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News Scan

Attorney Seeks Delay in Two Mississippi executions:  The Clarion Ledger (MS) reports attorney Glenn Swartzfager of the Mississippi Office of Post-Conviction Counsel is seeking to delay the executions of death row inmates Rodney Gray and Benny Joe Stevens, claiming they received inadequate counsel.  Gray was sentenced to death in 1996 for the 1994 rape and murder of 79-year-old Grace Blackwell.  Swartzfager stated that Gray's previous attorney did not request a thorough mental exam or show evidence of Gray's "substantial brain dysfunction and traumatic childhood."  Stevens was sentenced to death in 1999 for killing four people, including his former wife and 11-year-old son.  Gray's execution date is scheduled for April 27th and Stevens' is scheduled for May 4th.  The U.S. Supreme Court has declined to hear both men's appeals. 

Supreme Court Asked to Hear Appeal in Overturned Conviction:  Danielle Camilli of the Burlington County Times (NJ) reports the Attorney General is seeking review from the New Jersey Supreme Court of the overturned conviction of 23-year-old Boyce Singleton.  Singleton was sentenced to 50 years in prison in 2008 for the murder of his 38-year-old pregnant girlfriend Michelle Cazan.  Singleton had raised an insanity defense at trial, claiming God had commanded him to kill Cazan because she had become evil. The Appellate Division of Superior Court overturned the conviction last month, finding that the jury should have been instructed that "at times insanity may be established even when the defendant knows his or her act is legally wrong if acting under the compulsion of a command from God."

Federal Death Sentence Tossed:  The AP reports U.S. District Judge Ginger Berrigan reversed the death sentence for John Wayne Johnson, 58, who participated in a 2004 robbery that led to the death of Sheriff Lt. Sydney Zaffuto in New Orleans.  In 2009, a jury convicted him and recommended a sentence of death. Johnson's attorneys claimed a racial bias in the government's selection of when to seek the death penalty. Johnson's conviction remains intact.  An appeal to the Fifth Circuit regarding the reversed sentence was dismissed by federal prosecutors.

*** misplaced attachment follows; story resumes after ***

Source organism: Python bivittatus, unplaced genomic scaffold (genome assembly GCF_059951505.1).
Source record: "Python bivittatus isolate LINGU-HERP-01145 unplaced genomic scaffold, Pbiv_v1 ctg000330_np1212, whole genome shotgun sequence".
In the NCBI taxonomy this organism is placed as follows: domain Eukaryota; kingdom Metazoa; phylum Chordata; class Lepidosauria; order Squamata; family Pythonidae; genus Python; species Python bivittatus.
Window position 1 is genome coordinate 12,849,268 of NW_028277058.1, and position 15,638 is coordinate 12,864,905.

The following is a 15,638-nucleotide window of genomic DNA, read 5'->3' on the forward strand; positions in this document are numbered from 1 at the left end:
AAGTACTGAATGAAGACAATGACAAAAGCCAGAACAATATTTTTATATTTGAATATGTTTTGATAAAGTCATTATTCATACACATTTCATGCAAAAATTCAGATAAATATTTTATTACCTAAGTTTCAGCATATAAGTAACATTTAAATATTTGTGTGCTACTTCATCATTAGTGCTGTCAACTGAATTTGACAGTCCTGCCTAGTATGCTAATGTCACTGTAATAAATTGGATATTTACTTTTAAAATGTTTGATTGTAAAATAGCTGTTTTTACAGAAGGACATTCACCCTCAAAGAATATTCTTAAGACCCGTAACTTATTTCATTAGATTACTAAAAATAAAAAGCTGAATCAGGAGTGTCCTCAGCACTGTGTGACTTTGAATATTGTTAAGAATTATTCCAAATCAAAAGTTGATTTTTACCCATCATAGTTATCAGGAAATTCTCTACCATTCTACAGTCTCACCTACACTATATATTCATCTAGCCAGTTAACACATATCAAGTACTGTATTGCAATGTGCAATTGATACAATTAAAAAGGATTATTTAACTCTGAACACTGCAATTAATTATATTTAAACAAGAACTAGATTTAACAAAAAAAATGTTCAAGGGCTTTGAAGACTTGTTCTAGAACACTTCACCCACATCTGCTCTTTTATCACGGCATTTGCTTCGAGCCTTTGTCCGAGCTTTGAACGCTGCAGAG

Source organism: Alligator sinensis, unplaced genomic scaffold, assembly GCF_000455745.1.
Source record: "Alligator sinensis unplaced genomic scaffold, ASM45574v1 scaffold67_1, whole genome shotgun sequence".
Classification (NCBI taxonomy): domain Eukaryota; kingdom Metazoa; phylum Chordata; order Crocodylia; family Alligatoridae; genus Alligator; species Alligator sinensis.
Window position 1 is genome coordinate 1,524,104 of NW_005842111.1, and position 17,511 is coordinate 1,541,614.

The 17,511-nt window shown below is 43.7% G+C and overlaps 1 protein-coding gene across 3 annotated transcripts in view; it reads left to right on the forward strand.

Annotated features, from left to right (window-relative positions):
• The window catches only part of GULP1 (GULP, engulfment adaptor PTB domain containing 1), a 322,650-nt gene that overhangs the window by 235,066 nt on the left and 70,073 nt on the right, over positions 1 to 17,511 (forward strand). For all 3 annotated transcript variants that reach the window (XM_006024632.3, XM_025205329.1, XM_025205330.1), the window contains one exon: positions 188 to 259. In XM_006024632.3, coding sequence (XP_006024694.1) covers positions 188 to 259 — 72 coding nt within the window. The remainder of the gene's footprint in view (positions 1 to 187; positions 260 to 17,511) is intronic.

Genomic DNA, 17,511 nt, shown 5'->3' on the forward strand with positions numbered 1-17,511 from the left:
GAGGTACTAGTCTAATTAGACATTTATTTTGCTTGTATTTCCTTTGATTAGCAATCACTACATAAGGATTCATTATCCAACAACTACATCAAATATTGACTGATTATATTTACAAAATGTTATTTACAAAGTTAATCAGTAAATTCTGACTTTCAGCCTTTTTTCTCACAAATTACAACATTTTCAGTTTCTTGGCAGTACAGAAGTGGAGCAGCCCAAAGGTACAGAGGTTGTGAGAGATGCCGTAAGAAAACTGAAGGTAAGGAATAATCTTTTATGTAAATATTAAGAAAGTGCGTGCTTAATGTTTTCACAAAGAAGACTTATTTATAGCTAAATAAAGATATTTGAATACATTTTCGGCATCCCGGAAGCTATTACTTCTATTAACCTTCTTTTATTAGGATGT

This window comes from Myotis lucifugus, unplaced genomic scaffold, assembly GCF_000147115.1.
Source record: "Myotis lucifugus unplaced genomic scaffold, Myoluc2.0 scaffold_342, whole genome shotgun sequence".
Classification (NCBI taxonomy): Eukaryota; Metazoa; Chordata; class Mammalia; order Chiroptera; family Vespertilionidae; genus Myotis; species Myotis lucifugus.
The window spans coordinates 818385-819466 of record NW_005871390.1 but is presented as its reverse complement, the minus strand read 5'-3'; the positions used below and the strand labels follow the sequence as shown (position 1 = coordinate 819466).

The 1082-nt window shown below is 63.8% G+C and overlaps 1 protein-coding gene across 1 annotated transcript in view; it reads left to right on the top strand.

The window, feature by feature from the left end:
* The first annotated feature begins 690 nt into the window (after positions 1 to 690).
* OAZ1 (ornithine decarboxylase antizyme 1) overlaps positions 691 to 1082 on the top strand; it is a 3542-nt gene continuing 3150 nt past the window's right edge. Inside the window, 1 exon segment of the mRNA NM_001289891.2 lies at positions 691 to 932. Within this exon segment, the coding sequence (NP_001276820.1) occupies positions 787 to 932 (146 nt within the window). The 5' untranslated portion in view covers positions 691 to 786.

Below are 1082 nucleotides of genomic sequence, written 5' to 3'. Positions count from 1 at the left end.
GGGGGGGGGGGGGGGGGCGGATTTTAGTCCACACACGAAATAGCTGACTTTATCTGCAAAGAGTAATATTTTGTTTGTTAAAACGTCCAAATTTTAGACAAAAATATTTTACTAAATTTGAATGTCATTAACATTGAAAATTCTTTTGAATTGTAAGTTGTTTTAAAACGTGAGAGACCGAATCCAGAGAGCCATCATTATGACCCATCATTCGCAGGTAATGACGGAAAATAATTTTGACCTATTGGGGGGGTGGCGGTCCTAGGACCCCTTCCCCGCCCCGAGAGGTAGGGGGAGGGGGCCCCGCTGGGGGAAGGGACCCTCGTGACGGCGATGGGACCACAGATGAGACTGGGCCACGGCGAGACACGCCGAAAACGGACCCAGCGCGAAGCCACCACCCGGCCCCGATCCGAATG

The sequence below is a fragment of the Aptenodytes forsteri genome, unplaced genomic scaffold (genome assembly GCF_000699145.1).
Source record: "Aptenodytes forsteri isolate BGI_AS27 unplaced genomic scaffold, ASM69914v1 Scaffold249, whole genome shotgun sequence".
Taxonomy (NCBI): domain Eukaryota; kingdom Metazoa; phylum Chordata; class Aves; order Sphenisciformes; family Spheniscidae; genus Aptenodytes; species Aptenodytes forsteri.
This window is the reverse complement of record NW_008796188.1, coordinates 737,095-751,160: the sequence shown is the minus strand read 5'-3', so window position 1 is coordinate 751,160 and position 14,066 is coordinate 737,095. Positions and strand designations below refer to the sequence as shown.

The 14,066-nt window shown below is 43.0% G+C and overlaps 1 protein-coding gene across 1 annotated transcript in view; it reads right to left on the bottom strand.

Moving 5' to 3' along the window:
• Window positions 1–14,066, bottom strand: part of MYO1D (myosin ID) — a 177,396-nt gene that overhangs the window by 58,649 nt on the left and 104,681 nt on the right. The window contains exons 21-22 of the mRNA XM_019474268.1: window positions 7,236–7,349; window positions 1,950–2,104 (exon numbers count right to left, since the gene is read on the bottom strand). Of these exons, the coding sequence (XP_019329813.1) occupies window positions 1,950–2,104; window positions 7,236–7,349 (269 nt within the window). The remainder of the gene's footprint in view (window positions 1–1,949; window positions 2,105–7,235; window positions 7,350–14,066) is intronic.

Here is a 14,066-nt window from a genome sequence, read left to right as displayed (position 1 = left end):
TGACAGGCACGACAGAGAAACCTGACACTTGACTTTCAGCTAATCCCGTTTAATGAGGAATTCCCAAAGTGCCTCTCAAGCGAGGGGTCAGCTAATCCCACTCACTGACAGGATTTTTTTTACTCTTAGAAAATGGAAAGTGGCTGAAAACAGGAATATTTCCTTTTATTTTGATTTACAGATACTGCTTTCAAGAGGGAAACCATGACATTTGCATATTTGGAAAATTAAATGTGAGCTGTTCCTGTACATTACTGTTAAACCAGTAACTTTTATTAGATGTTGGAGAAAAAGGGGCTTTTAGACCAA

MA Mom Convicted After Withholding Cancer Meds from Autistic Son: Denise Lavoie of the Associated Press reports that a Massachusetts jury convicted Kristen LaBrie of attempted murder, child endangerment, and assault and battery for failing to give her son at least five months of of cancer medications for non-Hodgkins lymphoma. Jeremy Fraser, who was diagnosed in 2006 and was also autistic, died in 2009 at age 9. LaBrie said she stopped giving her son the medication because of  the side effects, and that she "didn't want to make him any sicker." Jeremy's oncologist testified that with proper care Jeremy's cancer had a 85 to 90 percent cure rate. LaBrie's sister said she expected the child endangerment and assault charges, but was surprised by the attempted murder conviction. Sentencing is scheduled for Friday morning.

Michigan Makes Changes to Sex Offender Registry: Kathy Barks Hoffman of the Associated Press reports that Michigan Governor Rick Snyder signed legislation today in which teenagers convicted of having consensual sex with minors will no longer have to register as sex offenders. It is still illegal to have sex with someone under 17 years old, but youth who had consensual partners between the ages of 13 and 16 will no longer be listed on the state sex offender registry, provided that they were no more than four years older than their partner. Youth offenders currently on the registry can now begin to petition to have their names removed. Also, the most dangerous sex offenders will now be included on the registry for life. Michigan risked losing part of its federal law enforcement funding unless changes were made. Offenders on the registry will now also have to provide more information like their Social Security numbers, email addresses, and passport details to make it easier for law enforcement to track offenders.

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